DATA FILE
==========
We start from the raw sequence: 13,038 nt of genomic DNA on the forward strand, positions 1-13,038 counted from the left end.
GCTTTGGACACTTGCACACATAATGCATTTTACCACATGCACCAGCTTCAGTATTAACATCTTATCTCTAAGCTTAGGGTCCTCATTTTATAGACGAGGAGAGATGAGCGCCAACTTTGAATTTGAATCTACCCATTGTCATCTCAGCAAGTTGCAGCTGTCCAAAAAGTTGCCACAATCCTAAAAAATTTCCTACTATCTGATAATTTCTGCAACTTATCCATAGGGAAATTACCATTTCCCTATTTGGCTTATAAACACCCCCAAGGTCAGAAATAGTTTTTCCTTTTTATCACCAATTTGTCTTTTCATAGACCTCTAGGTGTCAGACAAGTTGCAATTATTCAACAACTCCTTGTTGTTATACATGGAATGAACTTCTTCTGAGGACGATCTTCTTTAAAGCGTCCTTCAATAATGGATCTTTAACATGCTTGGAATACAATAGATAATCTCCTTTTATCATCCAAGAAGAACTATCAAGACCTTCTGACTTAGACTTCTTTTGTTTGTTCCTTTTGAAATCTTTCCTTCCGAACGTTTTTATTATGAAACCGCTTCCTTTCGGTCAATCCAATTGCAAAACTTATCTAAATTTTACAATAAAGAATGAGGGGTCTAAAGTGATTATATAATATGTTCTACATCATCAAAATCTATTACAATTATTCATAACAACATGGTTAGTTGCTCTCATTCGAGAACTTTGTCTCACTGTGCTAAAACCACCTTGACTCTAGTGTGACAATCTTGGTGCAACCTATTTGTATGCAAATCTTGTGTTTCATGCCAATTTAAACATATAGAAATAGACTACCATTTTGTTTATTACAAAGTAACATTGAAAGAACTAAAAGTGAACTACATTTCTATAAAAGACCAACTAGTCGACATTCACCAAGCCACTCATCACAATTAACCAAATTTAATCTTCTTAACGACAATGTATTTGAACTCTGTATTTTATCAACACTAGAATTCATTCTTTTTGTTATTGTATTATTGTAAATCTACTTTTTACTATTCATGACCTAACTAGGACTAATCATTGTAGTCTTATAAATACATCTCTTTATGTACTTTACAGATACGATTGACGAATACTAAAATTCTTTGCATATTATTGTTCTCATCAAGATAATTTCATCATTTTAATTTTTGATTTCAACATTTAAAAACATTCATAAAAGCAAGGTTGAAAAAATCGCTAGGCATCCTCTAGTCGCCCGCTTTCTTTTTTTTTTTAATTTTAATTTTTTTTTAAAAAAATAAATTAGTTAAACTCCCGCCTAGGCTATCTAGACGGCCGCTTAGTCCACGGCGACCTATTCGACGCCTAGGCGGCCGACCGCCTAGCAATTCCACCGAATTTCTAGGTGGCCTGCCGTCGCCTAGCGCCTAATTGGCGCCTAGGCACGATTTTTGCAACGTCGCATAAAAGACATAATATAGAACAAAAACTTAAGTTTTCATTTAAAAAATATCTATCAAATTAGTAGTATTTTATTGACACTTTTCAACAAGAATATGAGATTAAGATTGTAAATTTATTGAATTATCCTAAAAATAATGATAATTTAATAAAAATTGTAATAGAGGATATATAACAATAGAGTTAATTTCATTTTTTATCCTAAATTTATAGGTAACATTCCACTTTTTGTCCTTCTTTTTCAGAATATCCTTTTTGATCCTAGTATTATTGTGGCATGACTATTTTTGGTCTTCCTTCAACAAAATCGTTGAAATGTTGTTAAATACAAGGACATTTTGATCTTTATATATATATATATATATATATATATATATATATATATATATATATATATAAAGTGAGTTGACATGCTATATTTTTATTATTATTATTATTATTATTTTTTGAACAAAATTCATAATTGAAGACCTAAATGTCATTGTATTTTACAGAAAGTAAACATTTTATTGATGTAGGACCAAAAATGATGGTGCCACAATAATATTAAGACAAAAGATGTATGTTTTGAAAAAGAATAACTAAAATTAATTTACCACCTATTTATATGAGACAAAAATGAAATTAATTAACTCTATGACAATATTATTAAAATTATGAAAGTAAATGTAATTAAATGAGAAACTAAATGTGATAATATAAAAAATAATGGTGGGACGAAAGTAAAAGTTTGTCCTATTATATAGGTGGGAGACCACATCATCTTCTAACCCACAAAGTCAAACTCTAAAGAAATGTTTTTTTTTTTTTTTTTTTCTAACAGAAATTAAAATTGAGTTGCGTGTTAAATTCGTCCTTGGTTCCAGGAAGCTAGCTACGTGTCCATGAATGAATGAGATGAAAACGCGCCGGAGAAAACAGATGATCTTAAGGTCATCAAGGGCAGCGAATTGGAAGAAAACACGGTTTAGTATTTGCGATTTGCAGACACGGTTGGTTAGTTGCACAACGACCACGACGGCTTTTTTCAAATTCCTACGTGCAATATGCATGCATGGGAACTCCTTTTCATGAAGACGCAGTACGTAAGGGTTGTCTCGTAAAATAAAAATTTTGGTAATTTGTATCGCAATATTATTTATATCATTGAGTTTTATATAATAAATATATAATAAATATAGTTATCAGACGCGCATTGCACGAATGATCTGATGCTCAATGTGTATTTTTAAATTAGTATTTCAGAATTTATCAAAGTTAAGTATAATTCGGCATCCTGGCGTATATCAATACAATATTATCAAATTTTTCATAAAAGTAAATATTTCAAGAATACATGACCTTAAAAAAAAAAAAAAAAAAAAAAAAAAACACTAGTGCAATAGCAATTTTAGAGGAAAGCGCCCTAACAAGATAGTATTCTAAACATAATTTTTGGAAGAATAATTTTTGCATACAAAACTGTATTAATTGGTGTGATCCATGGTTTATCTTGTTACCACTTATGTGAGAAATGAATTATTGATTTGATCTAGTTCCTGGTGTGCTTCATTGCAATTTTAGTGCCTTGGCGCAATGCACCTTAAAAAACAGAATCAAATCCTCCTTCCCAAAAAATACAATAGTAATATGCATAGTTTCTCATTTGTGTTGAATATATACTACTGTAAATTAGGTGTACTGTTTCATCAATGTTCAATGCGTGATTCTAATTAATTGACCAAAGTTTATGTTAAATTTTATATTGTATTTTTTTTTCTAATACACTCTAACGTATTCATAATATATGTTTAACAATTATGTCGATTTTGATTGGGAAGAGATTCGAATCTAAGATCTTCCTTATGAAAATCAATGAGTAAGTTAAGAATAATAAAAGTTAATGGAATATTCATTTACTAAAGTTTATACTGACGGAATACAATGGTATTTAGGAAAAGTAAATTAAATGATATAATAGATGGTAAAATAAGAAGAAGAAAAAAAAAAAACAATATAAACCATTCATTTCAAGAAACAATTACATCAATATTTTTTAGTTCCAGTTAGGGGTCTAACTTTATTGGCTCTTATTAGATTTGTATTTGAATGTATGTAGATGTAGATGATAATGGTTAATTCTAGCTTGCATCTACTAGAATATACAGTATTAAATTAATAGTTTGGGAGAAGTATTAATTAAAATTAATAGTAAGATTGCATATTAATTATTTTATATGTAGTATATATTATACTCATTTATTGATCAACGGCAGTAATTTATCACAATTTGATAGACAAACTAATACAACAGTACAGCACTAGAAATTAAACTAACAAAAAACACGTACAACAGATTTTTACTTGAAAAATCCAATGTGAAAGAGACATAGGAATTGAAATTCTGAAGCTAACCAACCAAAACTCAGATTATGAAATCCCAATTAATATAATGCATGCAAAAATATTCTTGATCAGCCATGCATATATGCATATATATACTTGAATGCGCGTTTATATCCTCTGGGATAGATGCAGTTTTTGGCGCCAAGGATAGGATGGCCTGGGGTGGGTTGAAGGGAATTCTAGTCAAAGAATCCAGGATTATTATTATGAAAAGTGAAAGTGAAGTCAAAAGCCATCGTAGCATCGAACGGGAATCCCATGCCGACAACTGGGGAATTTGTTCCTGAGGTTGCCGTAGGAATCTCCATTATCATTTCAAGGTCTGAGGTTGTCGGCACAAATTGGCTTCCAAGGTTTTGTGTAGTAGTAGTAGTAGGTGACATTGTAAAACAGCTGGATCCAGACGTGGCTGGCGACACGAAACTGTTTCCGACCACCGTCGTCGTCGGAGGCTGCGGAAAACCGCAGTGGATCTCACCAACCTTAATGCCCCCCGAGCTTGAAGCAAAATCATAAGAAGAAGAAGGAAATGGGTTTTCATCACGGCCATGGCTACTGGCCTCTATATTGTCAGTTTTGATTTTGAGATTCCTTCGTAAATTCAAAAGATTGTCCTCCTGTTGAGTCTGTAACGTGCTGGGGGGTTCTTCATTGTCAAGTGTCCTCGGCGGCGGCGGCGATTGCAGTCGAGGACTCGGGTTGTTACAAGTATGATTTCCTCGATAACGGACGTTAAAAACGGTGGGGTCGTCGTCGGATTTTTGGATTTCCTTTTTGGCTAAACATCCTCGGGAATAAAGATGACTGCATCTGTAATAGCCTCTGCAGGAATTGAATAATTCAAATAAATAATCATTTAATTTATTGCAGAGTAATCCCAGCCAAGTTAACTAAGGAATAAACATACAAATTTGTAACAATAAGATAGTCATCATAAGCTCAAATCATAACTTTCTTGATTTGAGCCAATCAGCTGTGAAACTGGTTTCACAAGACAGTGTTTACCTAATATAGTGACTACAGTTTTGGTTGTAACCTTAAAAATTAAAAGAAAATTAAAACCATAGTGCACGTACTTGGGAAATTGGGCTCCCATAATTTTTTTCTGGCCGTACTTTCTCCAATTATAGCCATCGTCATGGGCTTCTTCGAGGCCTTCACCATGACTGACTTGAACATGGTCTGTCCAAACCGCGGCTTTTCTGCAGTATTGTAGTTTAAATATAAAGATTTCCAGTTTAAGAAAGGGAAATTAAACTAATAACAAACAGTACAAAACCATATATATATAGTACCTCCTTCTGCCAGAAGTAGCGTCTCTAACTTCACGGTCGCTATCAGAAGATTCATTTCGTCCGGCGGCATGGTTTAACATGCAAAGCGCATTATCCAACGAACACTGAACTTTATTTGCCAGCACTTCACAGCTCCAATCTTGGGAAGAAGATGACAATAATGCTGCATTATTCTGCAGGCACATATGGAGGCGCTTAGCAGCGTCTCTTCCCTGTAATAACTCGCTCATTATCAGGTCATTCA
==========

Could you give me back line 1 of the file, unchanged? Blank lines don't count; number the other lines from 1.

We start from the raw sequence: 13,038 nt of genomic DNA on the forward strand, positions 1-13,038 counted from the left end.